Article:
On the other hand, I've had patients that are staring at, and texting on their phones as I am attempting to give them their discharge instructions with no acknowledgement even to my being there. This can steal moments that I can use for those that are critical and need my attention. In these cases, and with a smile, just say ... "Sorry I've interrupted, just let me know when your are ready for your discharge". Surprising how quick the cell usage ends and they are good to go.
1Dec 15, '13 by Ruby VeeOur policy states that phones shouldn't be visible in patient care areas. The only time our manager calls anyone on it is if they're obviously playing on their phone rather than working. (Usually the CNAs can find a corner to hide in and you'll find several cell phones on chargers. That's where you go to find a CNA if you need one.) Nursing staff use cell phones to text the providers, to look up medication interactions and doses, to check their schedules, etc. I was one of the longest hold-outs, insisting that cell phones had no place in the ICU, but I've bowed to the inevitable.
I've noticed a couple of people on this thread using their own photo for an avatar. I'm not so silly as to think the internet is anonymous, but please don't make it so easy for people to identify you. One day you'll make a post that is unpopular or controversial, you'll vent about your boss or your colleagues, or you'll divulge a tidbit of information you'll wish you hadn't. Don't make it possible for your work to identify you beyond the shadow of a doubt just by printing out the offending post with your very own picture attached.
0Dec 15, '13 by TraumaSurferWe use the hospital issued smart phone which has a few apps for calculations and medical reference.
The advantages of a hospital issued smart phone:
You don't get your own phone into nasty messes and then take home. Handling your personal cellphone in a patient's room and then putting it in your pocket is just gross. Wiping your own personal cellphone with the harsh chemicals is great if you have the money to replace it every few weeks. The porous protective covers are a bug magnet.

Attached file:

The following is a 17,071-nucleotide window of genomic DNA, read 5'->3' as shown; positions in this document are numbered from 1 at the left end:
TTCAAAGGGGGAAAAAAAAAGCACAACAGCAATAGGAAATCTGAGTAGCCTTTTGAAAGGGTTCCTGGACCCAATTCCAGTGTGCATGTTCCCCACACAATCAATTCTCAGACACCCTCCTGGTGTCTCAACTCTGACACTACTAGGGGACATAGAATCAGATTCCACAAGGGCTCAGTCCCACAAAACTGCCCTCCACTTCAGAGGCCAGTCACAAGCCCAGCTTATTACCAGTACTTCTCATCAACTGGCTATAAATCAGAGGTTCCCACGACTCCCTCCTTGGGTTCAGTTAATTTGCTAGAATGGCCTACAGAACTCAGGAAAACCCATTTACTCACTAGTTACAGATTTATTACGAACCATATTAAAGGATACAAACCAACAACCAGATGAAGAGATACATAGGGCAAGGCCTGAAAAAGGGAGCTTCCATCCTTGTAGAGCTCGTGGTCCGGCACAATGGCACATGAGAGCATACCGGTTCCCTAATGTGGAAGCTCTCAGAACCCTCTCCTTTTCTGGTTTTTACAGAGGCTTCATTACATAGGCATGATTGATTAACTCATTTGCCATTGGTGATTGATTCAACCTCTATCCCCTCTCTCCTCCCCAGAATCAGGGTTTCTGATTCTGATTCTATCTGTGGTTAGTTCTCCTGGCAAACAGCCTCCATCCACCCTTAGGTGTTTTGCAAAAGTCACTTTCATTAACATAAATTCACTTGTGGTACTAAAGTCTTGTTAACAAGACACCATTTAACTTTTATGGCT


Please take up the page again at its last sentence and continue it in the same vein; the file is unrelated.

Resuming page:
You don't have give your number out to everyone and anyone. If a doctor is using an on call phone, anyone who has that phone will have your personal phone. If you call a co-worker with your own cell phone, even a work cell will capture your number.
Most personal smart phones have a back up system which can be by your phone company and/or an email account like Google and automatically backs up what ever photo you might have taken to show a patient or co-worker and then believed you have deleted. Now the photo is stored on the internet and if you have "sharing" with friends, it is now seen by "friends" on the internet. If you have also clicked "share with all" that photo is everywhere with your IP/name/email/number or whatever identifier attached. Photos can also be recovered from your device even if you believe they were deleted. Think about that when you trade in or toss out your old phone.
If you need to be contacted "for an emergency" give whoever the nurse staffing office's number. To some everything is an "emergency" and that is their excuse for being on the phone during their entire patient contact time.
It has only taken a few fools to show why personal cellphones are a bad idea but yet others have followed their lead.